By: Sirikit Syah
The Sampang incident — some say “tragedy” — was very unfortunate. I cannot help remembering the speech by Iranian President, Mahmoud Ahmadinejad, in July 2012, during the Islamic Awakening Conference in Tehran.
“Our duty now is to humanize human beings, grab again the dignity of humankind. We, as human beings, particularly Muslims all around the world, have been forced into poverty, humiliation, torture, oppression. It is time for us to awaken, and rebuild our great civilization,” Ahmadinejad said.
During my 10-day visit to Iran, I met with hundreds of Muslim women from around the world, who wore many kinds clothes, and with Iranian women, who were all dressed in black, and we got along okay.
Tight jeans and long-sleeved T-shirts were welcome. The Iranian women with chadors did not see us differently. We spoke the same language, about common concerns and at an equal level. Clothes did not matter. Even the way we prayed, which was different from each other, did not matter.
Some of us imagined, “If only Shia and Sunni reconciled … the Muslim problem would be no more, and Islam would be once again a great and respected civilization, as it was several centuries ago.”
The Shiites in Sampang, on the East Java island of Madura, are perhaps the Muslims Ahmadinejad was speaking of — the ones who live in poverty, oppression and humiliation.
They have no freedom to embrace their beliefs, or the way they interpret and practice their faith. Their houses are burned, and their families are killed. We don’t need to go so far as Sudan, Kashmir, Palestine or Myanmar to understand Ahmadinejad’s points. Here, on our own land, before our eyes, our brothers are treated as if they are not human beings.
Of course, there are reports that what happened in Sampang on Aug. 26 had nothing to do with religion, or race. The media and the men behind the media, who set the agenda, are assumed to be the ones who write the scenario.
Even the police view the attack as an ordinary crime. Some organizations say the case was about a love triangle. All avenues are sought to make public think that it was not what we think it was.
The various unclear statements from the government and social-religious leaders do not help solve the problem. A statement by the Indonesian Ulema Council (MUI) in East Java that Shia beliefs were “heretical” perhaps fueled the latent conflict between the villagers.
A friend of mine, quoting MUI officials, says that the Shiites have condemned Muslims outside their group as “deviant”. It is not nice to hear. It is hate speech and may further spread hatred. But what I don’t understand is that the ulema responded to the alleged hate speech by doing exactly the same.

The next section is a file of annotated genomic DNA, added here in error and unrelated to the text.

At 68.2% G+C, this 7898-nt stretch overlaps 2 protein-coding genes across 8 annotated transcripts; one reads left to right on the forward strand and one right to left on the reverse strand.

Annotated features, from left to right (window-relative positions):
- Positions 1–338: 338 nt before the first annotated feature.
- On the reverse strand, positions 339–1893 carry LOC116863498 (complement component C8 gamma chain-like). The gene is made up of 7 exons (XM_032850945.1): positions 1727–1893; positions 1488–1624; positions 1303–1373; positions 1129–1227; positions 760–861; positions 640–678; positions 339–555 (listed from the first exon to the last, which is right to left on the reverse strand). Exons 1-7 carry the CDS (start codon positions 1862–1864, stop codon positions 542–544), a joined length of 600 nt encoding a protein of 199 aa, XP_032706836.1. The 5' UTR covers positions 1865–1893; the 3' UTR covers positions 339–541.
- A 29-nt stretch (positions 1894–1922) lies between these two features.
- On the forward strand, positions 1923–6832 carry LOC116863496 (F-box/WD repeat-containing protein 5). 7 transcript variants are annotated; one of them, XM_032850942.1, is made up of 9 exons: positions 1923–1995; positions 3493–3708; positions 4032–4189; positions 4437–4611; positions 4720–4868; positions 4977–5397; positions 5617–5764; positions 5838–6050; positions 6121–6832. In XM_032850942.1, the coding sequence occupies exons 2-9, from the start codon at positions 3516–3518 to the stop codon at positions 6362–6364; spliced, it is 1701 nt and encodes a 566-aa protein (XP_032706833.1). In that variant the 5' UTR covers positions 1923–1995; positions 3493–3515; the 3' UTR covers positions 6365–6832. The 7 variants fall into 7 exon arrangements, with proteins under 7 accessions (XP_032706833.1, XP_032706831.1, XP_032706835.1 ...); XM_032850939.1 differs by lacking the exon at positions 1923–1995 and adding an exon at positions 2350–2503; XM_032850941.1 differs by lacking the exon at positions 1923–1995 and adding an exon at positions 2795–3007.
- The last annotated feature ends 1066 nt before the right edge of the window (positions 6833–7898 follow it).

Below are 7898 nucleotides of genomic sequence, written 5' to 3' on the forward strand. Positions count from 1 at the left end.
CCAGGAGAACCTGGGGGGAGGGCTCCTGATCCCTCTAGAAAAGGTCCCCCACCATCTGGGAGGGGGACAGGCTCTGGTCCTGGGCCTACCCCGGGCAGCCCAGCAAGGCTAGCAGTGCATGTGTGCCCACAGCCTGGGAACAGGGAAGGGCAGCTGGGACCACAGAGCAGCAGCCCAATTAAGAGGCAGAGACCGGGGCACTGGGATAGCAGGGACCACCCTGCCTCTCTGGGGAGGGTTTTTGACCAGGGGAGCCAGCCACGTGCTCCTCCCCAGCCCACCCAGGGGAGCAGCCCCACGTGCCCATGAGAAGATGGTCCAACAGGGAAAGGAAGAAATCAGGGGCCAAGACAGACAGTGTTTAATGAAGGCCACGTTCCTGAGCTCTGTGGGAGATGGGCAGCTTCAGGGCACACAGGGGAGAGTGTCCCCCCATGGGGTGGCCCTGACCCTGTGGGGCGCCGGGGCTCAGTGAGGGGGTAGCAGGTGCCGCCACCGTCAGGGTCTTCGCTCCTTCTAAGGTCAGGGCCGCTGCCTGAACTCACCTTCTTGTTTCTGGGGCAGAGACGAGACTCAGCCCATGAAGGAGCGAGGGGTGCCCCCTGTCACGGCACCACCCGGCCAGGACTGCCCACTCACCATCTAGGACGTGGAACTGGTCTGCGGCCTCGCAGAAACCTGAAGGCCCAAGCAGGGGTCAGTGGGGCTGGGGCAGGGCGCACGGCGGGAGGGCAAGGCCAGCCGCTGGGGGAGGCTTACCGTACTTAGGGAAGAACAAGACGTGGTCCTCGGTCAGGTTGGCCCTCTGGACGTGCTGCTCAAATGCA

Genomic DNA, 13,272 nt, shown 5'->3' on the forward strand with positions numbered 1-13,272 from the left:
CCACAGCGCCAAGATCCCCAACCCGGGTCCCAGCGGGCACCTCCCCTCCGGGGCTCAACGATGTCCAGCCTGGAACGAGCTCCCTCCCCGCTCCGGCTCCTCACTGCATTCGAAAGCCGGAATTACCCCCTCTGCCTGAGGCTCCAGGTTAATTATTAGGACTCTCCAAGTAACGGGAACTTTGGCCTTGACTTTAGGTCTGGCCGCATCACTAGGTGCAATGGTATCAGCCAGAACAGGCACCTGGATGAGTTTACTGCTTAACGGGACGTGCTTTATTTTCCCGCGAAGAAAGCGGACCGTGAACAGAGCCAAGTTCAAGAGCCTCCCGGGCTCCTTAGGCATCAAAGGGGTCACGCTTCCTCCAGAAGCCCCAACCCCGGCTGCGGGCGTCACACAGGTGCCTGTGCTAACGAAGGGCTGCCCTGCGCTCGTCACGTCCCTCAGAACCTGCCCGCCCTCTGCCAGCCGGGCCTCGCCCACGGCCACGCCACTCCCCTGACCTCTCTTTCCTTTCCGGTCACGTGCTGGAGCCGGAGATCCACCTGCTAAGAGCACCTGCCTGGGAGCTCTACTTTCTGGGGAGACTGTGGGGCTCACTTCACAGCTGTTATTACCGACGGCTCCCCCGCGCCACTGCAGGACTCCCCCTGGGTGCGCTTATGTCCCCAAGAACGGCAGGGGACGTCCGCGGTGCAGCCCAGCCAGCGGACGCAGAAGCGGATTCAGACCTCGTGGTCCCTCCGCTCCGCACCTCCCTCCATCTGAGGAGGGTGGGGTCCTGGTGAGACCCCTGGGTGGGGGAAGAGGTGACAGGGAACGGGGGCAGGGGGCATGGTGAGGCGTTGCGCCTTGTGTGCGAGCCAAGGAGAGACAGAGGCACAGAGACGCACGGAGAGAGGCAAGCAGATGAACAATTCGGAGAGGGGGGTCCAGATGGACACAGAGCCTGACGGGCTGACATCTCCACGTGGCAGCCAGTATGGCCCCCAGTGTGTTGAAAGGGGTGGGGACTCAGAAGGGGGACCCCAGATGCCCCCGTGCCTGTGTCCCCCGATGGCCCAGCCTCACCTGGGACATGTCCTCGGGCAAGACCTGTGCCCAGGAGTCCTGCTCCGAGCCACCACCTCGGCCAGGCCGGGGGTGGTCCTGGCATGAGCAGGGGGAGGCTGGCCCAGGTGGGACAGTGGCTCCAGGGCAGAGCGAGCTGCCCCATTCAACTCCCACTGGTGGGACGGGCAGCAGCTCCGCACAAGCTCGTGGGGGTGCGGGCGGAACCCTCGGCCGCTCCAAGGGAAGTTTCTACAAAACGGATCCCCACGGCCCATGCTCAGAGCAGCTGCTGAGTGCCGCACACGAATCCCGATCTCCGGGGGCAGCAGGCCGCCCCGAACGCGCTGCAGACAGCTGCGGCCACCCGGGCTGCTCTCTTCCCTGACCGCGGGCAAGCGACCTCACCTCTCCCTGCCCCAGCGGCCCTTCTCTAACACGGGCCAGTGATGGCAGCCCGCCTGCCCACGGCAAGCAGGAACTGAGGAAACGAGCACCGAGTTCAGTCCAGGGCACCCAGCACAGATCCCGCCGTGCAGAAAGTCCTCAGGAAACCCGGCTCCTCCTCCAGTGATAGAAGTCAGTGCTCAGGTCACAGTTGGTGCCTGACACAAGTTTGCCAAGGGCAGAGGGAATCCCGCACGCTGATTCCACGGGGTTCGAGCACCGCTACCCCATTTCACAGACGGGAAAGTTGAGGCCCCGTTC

We feel that religion is on the rise lately. The downfall of autocracy in the Middle East and the rising of Islamic Brotherhood are signals of this rise. Piety has come back and won.
Paradoxically, many common/ordinary people leave religions. They become atheists or agnostics. A friend of mine, who was Muslim and then followed Buddhism and Christianity and eventually became agnostic, says: “Religion teaches us to undermine others. Either you are with us — follow the same religion — or you are against us. I don’t like that.”
I replied to her: “Many followers are bad, be it in Christianity, Buddhism or Islam. But don’t judge the religion on the way the followers live their lives. Without religion, we don’t have values, norms that distinguish us from other creatures.”
I, as millions of other people in Indonesia, have never received clarification from the authorities (government and religious leaders) on the status of the Ahmadiyah. Do they have the right to exist?
Are they violating any Indonesian laws (blasphemy toward Islam, for instance)? Now, we are in the haze of the case of Shiites in Sampang. Do they have the right to live? Are Shia beliefs forbidden?
If yes, who bans them and why? We need a logical and intellectual explanation, rather than just, “It’s only a crime.” Such an answer insults our logic and intelligence. There have been victims in Sampang and many other places — they are human beings, not numbers.
While the government acts awkwardly in handling this issue, religious authorities (MUI, especially the East Java chapter) declare Shia beliefs to be “deviant” and other organizations — both liberal and radical — are busy debating about policies, Indonesian Muslims need somebody or an entity to bring all parties together to discuss these issues in a mature and intellectual manner.
The Association of Indonesian Muslim Intellectuals (ICMI) may play that role. Perhaps it can generate momentum for the revival of ICMI, to prove its objective standing and to bring about a solution for the nation’s problems.
Footnote: This opinion article was displayed in an online newspaper, The Jakarta Post, in Jakarta, Indonesia: Wed, 5 September 2012 and in paper edition is 6th page. It is also able to be searched at: www.thejakartapost.com [accessed in Bandung, West Java, Indonesia: 6 September 2012].
The writer is an ICMI chairperson in East Java and a media observer.